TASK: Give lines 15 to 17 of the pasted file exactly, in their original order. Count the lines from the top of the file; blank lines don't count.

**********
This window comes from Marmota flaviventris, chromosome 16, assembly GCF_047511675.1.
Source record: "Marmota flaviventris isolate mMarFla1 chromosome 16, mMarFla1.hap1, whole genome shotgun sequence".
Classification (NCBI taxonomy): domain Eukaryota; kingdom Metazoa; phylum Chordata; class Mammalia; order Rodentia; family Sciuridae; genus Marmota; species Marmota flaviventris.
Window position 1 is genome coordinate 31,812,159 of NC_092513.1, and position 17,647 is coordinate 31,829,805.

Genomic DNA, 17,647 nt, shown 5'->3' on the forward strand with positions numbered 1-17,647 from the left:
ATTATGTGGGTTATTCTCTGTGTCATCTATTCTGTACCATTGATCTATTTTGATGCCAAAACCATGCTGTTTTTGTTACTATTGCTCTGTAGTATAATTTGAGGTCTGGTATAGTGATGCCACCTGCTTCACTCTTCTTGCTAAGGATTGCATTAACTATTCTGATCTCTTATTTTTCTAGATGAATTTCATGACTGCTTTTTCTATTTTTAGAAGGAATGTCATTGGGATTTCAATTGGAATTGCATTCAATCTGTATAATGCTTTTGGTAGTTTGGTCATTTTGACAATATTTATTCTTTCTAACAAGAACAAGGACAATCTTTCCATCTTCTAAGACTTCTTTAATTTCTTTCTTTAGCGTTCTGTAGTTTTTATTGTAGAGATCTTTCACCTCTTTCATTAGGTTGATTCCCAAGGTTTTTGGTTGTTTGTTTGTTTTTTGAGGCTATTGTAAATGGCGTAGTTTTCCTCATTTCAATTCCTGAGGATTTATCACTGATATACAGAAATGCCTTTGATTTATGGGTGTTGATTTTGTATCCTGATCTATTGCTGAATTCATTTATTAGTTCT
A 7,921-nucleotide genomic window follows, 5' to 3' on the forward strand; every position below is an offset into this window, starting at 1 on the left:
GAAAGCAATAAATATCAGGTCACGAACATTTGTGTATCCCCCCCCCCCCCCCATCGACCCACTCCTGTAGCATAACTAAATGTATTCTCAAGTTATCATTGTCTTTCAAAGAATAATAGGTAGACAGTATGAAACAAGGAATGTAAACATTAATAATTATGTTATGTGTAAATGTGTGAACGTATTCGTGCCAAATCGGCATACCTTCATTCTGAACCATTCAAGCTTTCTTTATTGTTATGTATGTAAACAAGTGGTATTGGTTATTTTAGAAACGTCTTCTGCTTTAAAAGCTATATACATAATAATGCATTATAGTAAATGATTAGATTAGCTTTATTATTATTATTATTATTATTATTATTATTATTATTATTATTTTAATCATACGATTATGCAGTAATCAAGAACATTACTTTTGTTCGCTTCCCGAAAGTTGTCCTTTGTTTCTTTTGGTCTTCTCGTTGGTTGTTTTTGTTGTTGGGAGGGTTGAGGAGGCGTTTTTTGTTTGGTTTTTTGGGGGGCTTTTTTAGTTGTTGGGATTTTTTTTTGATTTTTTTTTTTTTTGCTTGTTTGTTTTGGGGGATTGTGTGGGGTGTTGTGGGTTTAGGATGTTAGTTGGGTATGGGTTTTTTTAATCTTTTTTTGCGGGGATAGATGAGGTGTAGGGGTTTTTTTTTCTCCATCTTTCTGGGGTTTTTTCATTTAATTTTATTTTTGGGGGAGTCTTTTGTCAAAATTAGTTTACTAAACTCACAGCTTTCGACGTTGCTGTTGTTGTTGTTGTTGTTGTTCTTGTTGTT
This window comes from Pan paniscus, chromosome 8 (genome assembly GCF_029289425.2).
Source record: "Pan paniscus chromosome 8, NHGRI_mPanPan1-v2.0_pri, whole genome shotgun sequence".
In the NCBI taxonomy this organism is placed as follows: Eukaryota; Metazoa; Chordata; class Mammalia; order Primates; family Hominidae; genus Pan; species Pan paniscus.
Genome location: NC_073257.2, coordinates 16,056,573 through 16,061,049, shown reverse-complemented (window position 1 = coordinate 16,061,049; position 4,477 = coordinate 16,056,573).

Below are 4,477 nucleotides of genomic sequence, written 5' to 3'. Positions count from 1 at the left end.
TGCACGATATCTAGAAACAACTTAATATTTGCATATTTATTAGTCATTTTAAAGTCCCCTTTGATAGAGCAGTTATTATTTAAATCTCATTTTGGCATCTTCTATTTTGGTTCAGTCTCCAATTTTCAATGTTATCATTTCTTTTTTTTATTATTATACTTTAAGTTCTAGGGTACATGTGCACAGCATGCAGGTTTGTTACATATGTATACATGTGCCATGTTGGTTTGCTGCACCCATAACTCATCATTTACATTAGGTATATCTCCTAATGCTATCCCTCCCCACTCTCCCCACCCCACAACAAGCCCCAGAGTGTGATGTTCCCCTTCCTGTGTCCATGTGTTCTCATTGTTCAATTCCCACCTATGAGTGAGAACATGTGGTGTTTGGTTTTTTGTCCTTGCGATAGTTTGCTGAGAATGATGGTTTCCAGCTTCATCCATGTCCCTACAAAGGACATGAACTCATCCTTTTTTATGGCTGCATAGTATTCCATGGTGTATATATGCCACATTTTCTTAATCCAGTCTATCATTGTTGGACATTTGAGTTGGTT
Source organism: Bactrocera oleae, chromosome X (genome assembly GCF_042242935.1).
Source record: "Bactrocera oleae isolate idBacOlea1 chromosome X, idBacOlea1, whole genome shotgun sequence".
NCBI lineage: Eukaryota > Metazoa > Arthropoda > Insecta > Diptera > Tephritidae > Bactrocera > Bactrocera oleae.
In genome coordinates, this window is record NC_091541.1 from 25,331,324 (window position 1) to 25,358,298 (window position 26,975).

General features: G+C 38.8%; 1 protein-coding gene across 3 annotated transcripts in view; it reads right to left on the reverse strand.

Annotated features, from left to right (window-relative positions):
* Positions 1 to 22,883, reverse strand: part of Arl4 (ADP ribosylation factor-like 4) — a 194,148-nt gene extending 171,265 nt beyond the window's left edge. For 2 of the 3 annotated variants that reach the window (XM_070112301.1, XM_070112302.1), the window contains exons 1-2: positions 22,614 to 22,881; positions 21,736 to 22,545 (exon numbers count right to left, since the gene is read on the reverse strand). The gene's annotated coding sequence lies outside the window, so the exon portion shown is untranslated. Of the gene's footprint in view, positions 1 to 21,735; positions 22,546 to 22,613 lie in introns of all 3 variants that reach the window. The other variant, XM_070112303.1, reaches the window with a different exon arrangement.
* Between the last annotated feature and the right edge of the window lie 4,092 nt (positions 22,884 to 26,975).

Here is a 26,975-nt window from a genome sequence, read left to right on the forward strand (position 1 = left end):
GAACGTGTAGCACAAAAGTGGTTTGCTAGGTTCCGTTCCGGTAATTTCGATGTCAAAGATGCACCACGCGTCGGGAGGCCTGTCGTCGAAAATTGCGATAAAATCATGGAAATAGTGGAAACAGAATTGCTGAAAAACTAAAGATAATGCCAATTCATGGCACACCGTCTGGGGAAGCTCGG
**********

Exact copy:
Source organism: Bactrocera oleae, chromosome X (genome assembly GCF_042242935.1).
Source record: "Bactrocera oleae isolate idBacOlea1 chromosome X, idBacOlea1, whole genome shotgun sequence".
NCBI lineage: Eukaryota > Metazoa > Arthropoda > Insecta > Diptera > Tephritidae > Bactrocera > Bactrocera oleae.